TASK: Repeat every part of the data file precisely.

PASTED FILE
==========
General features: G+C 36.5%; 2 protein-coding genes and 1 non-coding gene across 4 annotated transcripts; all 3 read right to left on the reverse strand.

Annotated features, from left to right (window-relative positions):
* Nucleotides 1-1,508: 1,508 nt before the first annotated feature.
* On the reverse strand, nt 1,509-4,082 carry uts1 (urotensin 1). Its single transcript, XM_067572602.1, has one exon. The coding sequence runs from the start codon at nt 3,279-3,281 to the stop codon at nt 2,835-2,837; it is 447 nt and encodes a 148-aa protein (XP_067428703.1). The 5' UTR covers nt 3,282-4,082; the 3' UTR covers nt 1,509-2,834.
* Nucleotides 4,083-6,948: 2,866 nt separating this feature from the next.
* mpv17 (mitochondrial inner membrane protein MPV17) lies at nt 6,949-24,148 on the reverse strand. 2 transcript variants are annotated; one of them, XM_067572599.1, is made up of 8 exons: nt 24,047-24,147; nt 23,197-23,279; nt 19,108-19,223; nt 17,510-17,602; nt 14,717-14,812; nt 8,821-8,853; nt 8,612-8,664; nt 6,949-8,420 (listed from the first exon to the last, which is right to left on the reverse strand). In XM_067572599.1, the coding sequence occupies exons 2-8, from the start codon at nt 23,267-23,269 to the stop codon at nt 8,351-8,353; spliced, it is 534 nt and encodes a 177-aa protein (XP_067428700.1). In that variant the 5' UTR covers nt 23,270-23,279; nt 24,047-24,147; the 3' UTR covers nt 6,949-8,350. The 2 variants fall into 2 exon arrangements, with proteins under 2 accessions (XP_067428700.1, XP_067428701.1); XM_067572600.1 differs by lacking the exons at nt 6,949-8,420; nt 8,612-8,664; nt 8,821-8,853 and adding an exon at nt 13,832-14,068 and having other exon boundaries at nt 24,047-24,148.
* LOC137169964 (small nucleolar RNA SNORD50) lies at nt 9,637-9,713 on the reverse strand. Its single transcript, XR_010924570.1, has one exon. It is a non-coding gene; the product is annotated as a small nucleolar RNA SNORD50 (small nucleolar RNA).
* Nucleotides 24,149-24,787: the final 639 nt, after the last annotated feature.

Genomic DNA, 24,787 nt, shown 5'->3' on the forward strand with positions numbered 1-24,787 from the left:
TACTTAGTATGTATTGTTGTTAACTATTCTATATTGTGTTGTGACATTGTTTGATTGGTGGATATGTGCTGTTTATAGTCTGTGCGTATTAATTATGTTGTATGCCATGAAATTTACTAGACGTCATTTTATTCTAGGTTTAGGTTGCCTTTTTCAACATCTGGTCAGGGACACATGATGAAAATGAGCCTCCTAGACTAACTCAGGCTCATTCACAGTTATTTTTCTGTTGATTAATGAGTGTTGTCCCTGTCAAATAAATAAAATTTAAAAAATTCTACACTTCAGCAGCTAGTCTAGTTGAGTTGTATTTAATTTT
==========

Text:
General features: G+C 36.5%; 2 protein-coding genes and 1 non-coding gene across 4 annotated transcripts; all 3 read right to left on the reverse strand.

Annotated features, from left to right (window-relative positions):
* Nucleotides 1-1,508: 1,508 nt before the first annotated feature.
* On the reverse strand, nt 1,509-4,082 carry uts1 (urotensin 1). Its single transcript, XM_067572602.1, has one exon. The coding sequence runs from the start codon at nt 3,279-3,281 to the stop codon at nt 2,835-2,837; it is 447 nt and encodes a 148-aa protein (XP_067428703.1). The 5' UTR covers nt 3,282-4,082; the 3' UTR covers nt 1,509-2,834.
* Nucleotides 4,083-6,948: 2,866 nt separating this feature from the next.
* mpv17 (mitochondrial inner membrane protein MPV17) lies at nt 6,949-24,148 on the reverse strand. 2 transcript variants are annotated; one of them, XM_067572599.1, is made up of 8 exons: nt 24,047-24,147; nt 23,197-23,279; nt 19,108-19,223; nt 17,510-17,602; nt 14,717-14,812; nt 8,821-8,853; nt 8,612-8,664; nt 6,949-8,420 (listed from the first exon to the last, which is right to left on the reverse strand). In XM_067572599.1, the coding sequence occupies exons 2-8, from the start codon at nt 23,267-23,269 to the stop codon at nt 8,351-8,353; spliced, it is 534 nt and encodes a 177-aa protein (XP_067428700.1). In that variant the 5' UTR covers nt 23,270-23,279; nt 24,047-24,147; the 3' UTR covers nt 6,949-8,350. The 2 variants fall into 2 exon arrangements, with proteins under 2 accessions (XP_067428700.1, XP_067428701.1); XM_067572600.1 differs by lacking the exons at nt 6,949-8,420; nt 8,612-8,664; nt 8,821-8,853 and adding an exon at nt 13,832-14,068 and having other exon boundaries at nt 24,047-24,148.
* LOC137169964 (small nucleolar RNA SNORD50) lies at nt 9,637-9,713 on the reverse strand. Its single transcript, XR_010924570.1, has one exon. It is a non-coding gene; the product is annotated as a small nucleolar RNA SNORD50 (small nucleolar RNA).
* Nucleotides 24,149-24,787: the final 639 nt, after the last annotated feature.

Genomic DNA, 24,787 nt, shown 5'->3' on the forward strand with positions numbered 1-24,787 from the left:
TACTTAGTATGTATTGTTGTTAACTATTCTATATTGTGTTGTGACATTGTTTGATTGGTGGATATGTGCTGTTTATAGTCTGTGCGTATTAATTATGTTGTATGCCATGAAATTTACTAGACGTCATTTTATTCTAGGTTTAGGTTGCCTTTTTCAACATCTGGTCAGGGACACATGATGAAAATGAGCCTCCTAGACTAACTCAGGCTCATTCACAGTTATTTTTCTGTTGATTAATGAGTGTTGTCCCTGTCAAATAAATAAAATTTAAAAAATTCTACACTTCAGCAGCTAGTCTAGTTGAGTTGTATTTAATTTT